Twice in the last month I’ve run across “religious advertising” that has featured the phrase that entitles this article. In one instance, a local religious organization was promoting some kind of holiday program and the banner in front of their facility invited the general public to “Come Experience God”. The other circumstance is a bit more pronounced and permanent, as one of the prominent “community churches” in Beaumont has erected a high-tech sign outside of their building which features not only their name, but an electronic billboard as well. And between the two, they have also included the words “Experience God”.
I recognize that I’m not the smartest guy in town. But I’m not completely uneducated and illiterate, so I’m having some difficulty with the aforementioned concept. Just what does it mean to “experience God”? I understand the concept of “experience”. I’ve experienced the thrill of flying in a WWII fighter plane. I’ve experienced kidney stones and knee surgery. I’ve experienced the nervousness that comes from speaking before a large audience. I’ve experienced the loss of loved ones; anger over injustice; the awe of watching three daughters be born into the world; the love of a good wife. I’ve experienced a hole in one and a sub-par round of golf. I’ve experienced friendship; dating; parenthood; drought; hunger; elation; hair loss; bad coffee. I’ve experienced a lot of things. The concept defined means “a particular instance of personally encountering or undergoing something.” We experience events or perhaps sensations, particular circumstances or activities. We don’t experience people. That is not to say that we cannot have experiences with people, or even experience things along with people. But we don’t experience people.
I’ve never heard someone use such language with regard to another animate object. I haven’t “experienced” Tracy, though we’ve shared some experiences and I definitely have experience with her. I was almost thrown from an Arabian stallion named “Bando” one time, and while someone might try
to argue that I had “experienced” Bando, it would be accurate only to say that I had experienced what Bando could do to me – his strength or even the influence of his demeanor. But I can’t experience a horse, or a dog, or one of my kids. Or God.
It occurs to me that the advertising above is pandering to the unquenchable appetite of our generation for that which entertains, fascinates, or captivates us. We are becoming a people given to what is sensual or sensuous. And I don’t mean what is merely sexual. I mean that we are given to whatever arouses our emotions, our senses, our attention. We want to be moved, amazed, enthralled, immersed in the sights, sounds, smells, feelings of those things going on around us. So much of our culture is aimed at the tantalization of the senses. We are bombarded by visual and auditory stimulation – we stare at computer screens and televisions; we are constantly tethered to iPads and cellular phones; we lose ourselves in virtual reality video games. We live to be entertained. We want the rush of experience, and we live for the next thrill. We are losing our ability to think, to meditate, to reflect, to contemplate. That which is not dramatic becomes mundane, boring, even unbearable. No stimulation? No thanks.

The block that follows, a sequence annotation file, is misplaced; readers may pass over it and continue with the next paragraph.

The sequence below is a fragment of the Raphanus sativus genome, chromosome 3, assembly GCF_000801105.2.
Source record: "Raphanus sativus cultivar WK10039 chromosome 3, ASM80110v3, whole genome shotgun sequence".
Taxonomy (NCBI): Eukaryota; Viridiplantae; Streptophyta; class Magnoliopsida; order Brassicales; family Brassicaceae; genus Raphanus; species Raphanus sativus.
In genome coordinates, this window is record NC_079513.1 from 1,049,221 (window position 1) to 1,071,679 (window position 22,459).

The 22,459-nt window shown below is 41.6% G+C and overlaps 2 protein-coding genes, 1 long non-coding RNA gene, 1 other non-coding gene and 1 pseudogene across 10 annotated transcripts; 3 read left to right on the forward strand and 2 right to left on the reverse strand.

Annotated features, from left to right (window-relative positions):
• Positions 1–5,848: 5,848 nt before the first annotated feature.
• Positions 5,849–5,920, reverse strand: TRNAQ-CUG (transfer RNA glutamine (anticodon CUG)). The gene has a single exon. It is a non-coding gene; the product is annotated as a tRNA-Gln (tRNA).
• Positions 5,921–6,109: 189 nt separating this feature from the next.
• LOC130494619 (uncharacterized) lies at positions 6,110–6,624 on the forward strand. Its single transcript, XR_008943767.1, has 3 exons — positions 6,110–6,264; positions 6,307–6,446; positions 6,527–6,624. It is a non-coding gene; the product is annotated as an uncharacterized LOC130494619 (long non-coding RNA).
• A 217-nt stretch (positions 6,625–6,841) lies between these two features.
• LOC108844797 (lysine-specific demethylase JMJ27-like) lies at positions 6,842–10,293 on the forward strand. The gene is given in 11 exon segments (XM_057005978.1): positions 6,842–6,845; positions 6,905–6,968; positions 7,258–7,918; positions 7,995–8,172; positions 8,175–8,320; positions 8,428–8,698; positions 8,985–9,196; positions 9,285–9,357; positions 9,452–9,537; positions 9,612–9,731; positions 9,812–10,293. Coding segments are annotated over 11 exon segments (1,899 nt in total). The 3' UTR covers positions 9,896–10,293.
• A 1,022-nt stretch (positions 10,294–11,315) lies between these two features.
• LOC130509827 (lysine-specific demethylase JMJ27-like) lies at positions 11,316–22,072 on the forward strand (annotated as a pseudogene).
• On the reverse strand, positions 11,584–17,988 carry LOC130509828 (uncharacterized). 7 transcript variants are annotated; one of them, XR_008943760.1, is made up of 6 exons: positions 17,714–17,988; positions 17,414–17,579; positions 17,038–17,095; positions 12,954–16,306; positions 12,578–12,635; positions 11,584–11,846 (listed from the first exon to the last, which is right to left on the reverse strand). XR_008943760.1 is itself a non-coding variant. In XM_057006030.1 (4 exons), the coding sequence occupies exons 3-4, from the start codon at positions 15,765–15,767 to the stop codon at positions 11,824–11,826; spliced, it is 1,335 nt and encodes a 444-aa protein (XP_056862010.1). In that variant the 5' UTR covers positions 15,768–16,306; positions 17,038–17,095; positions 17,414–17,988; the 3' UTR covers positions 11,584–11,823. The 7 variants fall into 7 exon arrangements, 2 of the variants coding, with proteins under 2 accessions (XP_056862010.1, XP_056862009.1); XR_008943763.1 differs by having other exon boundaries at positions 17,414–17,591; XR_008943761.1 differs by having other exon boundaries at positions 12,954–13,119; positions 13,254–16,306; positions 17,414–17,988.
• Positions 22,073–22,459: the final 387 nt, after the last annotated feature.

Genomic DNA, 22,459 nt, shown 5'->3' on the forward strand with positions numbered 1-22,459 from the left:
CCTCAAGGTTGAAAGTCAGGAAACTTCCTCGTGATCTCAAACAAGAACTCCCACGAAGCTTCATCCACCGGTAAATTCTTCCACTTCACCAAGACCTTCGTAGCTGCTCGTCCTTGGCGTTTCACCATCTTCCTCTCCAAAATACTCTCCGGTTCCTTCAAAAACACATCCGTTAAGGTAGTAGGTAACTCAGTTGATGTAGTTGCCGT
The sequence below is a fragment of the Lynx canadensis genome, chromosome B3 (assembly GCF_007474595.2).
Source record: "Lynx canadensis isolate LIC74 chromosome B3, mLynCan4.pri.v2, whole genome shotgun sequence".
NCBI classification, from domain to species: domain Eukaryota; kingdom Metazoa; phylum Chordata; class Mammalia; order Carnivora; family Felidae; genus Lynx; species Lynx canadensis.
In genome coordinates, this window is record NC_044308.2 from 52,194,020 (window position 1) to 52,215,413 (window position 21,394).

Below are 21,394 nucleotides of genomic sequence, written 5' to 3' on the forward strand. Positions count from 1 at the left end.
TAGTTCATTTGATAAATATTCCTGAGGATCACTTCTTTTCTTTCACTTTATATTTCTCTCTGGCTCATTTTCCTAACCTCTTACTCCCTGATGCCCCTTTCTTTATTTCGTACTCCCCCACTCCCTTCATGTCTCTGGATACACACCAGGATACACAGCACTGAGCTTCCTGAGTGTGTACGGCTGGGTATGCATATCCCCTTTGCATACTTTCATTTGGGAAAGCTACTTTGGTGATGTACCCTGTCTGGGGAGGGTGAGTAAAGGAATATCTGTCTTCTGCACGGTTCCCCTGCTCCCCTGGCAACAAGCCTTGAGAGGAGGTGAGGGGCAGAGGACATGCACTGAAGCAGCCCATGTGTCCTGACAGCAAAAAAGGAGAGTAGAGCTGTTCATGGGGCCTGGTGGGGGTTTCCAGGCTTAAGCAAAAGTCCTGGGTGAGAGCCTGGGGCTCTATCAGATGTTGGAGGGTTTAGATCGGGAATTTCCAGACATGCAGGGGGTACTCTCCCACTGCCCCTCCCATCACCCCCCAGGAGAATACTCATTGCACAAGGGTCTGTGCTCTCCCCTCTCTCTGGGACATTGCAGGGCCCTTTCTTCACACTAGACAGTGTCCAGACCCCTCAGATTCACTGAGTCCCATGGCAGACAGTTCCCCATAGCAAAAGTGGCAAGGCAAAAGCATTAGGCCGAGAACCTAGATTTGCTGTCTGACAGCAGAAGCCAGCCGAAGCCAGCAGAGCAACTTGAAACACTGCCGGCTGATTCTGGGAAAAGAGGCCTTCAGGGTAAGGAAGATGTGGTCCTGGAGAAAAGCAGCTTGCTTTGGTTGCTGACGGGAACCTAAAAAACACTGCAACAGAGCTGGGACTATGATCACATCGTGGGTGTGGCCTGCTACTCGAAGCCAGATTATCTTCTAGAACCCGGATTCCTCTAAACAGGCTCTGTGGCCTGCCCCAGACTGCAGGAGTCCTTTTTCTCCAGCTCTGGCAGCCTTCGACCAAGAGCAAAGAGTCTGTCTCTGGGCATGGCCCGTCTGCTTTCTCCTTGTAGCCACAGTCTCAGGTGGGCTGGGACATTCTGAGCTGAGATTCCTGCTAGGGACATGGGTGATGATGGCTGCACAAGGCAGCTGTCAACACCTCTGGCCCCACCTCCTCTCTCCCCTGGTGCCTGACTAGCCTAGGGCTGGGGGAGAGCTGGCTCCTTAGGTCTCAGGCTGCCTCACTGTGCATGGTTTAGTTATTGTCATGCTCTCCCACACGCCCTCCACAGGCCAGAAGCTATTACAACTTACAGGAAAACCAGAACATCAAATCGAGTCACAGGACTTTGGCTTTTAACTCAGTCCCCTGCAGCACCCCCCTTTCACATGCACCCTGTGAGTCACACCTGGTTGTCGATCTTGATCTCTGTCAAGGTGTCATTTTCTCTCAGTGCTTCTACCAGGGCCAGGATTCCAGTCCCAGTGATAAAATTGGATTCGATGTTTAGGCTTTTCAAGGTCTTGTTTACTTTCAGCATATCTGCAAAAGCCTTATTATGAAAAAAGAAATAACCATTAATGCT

And so, here we are, advertising that which is completely and utterly impossible. God is not an event or a circumstance. He is a being – a person if you will, though divine in nature rather than human. Technically, He is three divine beings, but that is really another issue. My point is that He cannot be “experienced” any more than you or I can. We can have experience with Him. We can experience a relationship with Him. But He is not to be considered on an equal plane with Space Mountain at Disneyworld or a pheasant hunt in South Dakota. Jesus didn’t die on the cross so that our senses might be tingled or that we might have some existential or transcendental experience. He is a divine Personality Who designed and created us and with Whom we have lost our association due to our own propensity for selfishness and immorality. He is kind and gracious to the point that He has made great sacrifices so that we can once again enjoy fellowship with Him. And He has the power to provide to His people an eternal and incorruptible body so that we might experience everlasting life in association with Him in heaven. That is the experience which He offers.
In the meantime, what He asks of us in this relationship is pretty mundane compared to much of the world’s enticements. Discipleship certainly has its satisfactions, but it does not appeal to the thrill of sensuous satiation. God doesn’t promise that every day will be emotional nirvana. In fact, He promises that some of the experiences that grow out of my association with Him will be frankly unpleasant – persecution, sacrifice, suffering, self-denial are pretty much guaranteed events at some point in the life of a godly man. Worship, even though it may prompt great emotions in us, is not designed as some dramatic catalyst to an adrenaline rush. It is the honest outpouring of honor and gratitude from forgiven men as we offer to God our appreciation – in accordance with His revealed desires. And in so doing, we teach each other and remind each other and encourage each other regarding this association with God that we have chosen. And, hopefully, He is satisfied and pleased with us.
I find it both reprehensible and sad that we have so digressed in our views of God. I wonder if He stands insulted. Or merely marvels at our pitiable sensuality.
— Russ Bowman